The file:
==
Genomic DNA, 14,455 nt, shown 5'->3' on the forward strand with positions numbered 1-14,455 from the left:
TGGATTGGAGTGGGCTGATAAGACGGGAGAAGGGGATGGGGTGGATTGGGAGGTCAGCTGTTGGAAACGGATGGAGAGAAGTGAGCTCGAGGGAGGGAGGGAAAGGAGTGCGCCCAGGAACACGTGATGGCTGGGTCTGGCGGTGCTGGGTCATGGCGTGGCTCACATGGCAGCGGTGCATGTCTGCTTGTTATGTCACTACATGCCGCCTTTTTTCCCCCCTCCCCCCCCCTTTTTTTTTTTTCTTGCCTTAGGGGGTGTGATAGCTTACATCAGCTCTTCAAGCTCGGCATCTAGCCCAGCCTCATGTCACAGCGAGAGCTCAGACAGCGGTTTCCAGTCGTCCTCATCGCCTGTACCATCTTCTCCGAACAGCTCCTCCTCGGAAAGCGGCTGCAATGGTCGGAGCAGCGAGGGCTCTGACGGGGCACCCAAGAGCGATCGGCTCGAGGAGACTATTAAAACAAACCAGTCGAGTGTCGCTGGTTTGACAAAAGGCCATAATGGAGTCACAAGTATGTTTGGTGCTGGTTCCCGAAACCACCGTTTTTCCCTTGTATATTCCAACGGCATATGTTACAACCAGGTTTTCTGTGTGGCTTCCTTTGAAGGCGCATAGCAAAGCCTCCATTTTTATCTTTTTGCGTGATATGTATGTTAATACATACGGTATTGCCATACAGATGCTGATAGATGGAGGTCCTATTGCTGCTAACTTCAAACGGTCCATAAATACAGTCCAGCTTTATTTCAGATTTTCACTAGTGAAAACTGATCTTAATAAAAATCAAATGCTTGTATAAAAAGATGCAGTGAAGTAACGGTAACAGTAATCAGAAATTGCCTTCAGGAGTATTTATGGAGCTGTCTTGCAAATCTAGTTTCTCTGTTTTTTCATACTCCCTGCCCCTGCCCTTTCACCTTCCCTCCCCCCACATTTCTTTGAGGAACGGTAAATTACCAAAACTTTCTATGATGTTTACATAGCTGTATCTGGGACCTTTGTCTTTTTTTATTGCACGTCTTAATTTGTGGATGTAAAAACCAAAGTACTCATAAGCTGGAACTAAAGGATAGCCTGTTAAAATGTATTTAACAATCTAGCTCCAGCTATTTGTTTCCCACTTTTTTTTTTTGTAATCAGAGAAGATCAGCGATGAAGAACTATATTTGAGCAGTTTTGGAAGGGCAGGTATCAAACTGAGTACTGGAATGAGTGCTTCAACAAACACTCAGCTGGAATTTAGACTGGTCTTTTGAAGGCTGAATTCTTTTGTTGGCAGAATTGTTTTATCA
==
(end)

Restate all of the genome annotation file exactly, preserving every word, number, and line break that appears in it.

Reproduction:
Genomic DNA, 14,455 nt, shown 5'->3' on the forward strand with positions numbered 1-14,455 from the left:
TGGATTGGAGTGGGCTGATAAGACGGGAGAAGGGGATGGGGTGGATTGGGAGGTCAGCTGTTGGAAACGGATGGAGAGAAGTGAGCTCGAGGGAGGGAGGGAAAGGAGTGCGCCCAGGAACACGTGATGGCTGGGTCTGGCGGTGCTGGGTCATGGCGTGGCTCACATGGCAGCGGTGCATGTCTGCTTGTTATGTCACTACATGCCGCCTTTTTTCCCCCCTCCCCCCCCCTTTTTTTTTTTTCTTGCCTTAGGGGGTGTGATAGCTTACATCAGCTCTTCAAGCTCGGCATCTAGCCCAGCCTCATGTCACAGCGAGAGCTCAGACAGCGGTTTCCAGTCGTCCTCATCGCCTGTACCATCTTCTCCGAACAGCTCCTCCTCGGAAAGCGGCTGCAATGGTCGGAGCAGCGAGGGCTCTGACGGGGCACCCAAGAGCGATCGGCTCGAGGAGACTATTAAAACAAACCAGTCGAGTGTCGCTGGTTTGACAAAAGGCCATAATGGAGTCACAAGTATGTTTGGTGCTGGTTCCCGAAACCACCGTTTTTCCCTTGTATATTCCAACGGCATATGTTACAACCAGGTTTTCTGTGTGGCTTCCTTTGAAGGCGCATAGCAAAGCCTCCATTTTTATCTTTTTGCGTGATATGTATGTTAATACATACGGTATTGCCATACAGATGCTGATAGATGGAGGTCCTATTGCTGCTAACTTCAAACGGTCCATAAATACAGTCCAGCTTTATTTCAGATTTTCACTAGTGAAAACTGATCTTAATAAAAATCAAATGCTTGTATAAAAAGATGCAGTGAAGTAACGGTAACAGTAATCAGAAATTGCCTTCAGGAGTATTTATGGAGCTGTCTTGCAAATCTAGTTTCTCTGTTTTTTCATACTCCCTGCCCCTGCCCTTTCACCTTCCCTCCCCCCACATTTCTTTGAGGAACGGTAAATTACCAAAACTTTCTATGATGTTTACATAGCTGTATCTGGGACCTTTGTCTTTTTTTATTGCACGTCTTAATTTGTGGATGTAAAAACCAAAGTACTCATAAGCTGGAACTAAAGGATAGCCTGTTAAAATGTATTTAACAATCTAGCTCCAGCTATTTGTTTCCCACTTTTTTTTTTTGTAATCAGAGAAGATCAGCGATGAAGAACTATATTTGAGCAGTTTTGGAAGGGCAGGTATCAAACTGAGTACTGGAATGAGTGCTTCAACAAACACTCAGCTGGAATTTAGACTGGTCTTTTGAAGGCTGAATTCTTTTGTTGGCAGAATTGTTTTATCA